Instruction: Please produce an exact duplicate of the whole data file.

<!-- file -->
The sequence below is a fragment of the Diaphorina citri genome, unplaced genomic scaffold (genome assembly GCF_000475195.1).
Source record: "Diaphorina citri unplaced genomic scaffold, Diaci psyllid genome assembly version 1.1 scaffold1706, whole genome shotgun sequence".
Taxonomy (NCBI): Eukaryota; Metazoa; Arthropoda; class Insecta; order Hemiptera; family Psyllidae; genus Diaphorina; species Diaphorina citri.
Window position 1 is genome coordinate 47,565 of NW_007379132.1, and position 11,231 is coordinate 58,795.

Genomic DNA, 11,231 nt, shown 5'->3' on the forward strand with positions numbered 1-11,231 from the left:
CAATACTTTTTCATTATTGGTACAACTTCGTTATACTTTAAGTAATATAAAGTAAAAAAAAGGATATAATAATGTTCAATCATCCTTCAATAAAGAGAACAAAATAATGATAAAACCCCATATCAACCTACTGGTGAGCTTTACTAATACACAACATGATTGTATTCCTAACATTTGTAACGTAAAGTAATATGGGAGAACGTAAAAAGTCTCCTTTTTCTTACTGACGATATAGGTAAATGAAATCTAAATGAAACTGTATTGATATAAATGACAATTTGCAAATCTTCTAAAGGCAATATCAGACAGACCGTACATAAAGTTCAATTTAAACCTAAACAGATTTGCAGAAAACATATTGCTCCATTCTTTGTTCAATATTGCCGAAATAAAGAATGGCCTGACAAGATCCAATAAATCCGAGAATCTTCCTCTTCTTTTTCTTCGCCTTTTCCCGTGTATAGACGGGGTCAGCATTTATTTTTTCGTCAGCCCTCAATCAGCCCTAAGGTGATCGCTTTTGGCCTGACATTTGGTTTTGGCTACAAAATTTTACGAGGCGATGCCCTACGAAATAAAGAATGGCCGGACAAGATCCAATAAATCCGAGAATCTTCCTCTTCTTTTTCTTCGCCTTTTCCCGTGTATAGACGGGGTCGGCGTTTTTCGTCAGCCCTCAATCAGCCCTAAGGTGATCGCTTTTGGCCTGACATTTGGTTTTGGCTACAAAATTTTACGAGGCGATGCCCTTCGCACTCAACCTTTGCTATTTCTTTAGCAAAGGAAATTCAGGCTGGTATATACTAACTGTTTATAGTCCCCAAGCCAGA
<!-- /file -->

The sequence below is a fragment of the Diaphorina citri genome, unplaced genomic scaffold (genome assembly GCF_000475195.1).
Source record: "Diaphorina citri unplaced genomic scaffold, Diaci psyllid genome assembly version 1.1 scaffold1706, whole genome shotgun sequence".
Taxonomy (NCBI): Eukaryota; Metazoa; Arthropoda; class Insecta; order Hemiptera; family Psyllidae; genus Diaphorina; species Diaphorina citri.
Window position 1 is genome coordinate 47,565 of NW_007379132.1, and position 11,231 is coordinate 58,795.

Genomic DNA, 11,231 nt, shown 5'->3' on the forward strand with positions numbered 1-11,231 from the left:
CAATACTTTTTCATTATTGGTACAACTTCGTTATACTTTAAGTAATATAAAGTAAAAAAAAGGATATAATAATGTTCAATCATCCTTCAATAAAGAGAACAAAATAATGATAAAACCCCATATCAACCTACTGGTGAGCTTTACTAATACACAACATGATTGTATTCCTAACATTTGTAACGTAAAGTAATATGGGAGAACGTAAAAAGTCTCCTTTTTCTTACTGACGATATAGGTAAATGAAATCTAAATGAAACTGTATTGATATAAATGACAATTTGCAAATCTTCTAAAGGCAATATCAGACAGACCGTACATAAAGTTCAATTTAAACCTAAACAGATTTGCAGAAAACATATTGCTCCATTCTTTGTTCAATATTGCCGAAATAAAGAATGGCCTGACAAGATCCAATAAATCCGAGAATCTTCCTCTTCTTTTTCTTCGCCTTTTCCCGTGTATAGACGGGGTCAGCATTTATTTTTTCGTCAGCCCTCAATCAGCCCTAAGGTGATCGCTTTTGGCCTGACATTTGGTTTTGGCTACAAAATTTTACGAGGCGATGCCCTACGAAATAAAGAATGGCCGGACAAGATCCAATAAATCCGAGAATCTTCCTCTTCTTTTTCTTCGCCTTTTCCCGTGTATAGACGGGGTCGGCGTTTTTCGTCAGCCCTCAATCAGCCCTAAGGTGATCGCTTTTGGCCTGACATTTGGTTTTGGCTACAAAATTTTACGAGGCGATGCCCTTCGCACTCAACCTTTGCTATTTCTTTAGCAAAGGAAATTCAGGCTGGTATATACTAACTGTTTATAGTCCCCAAGCCAGA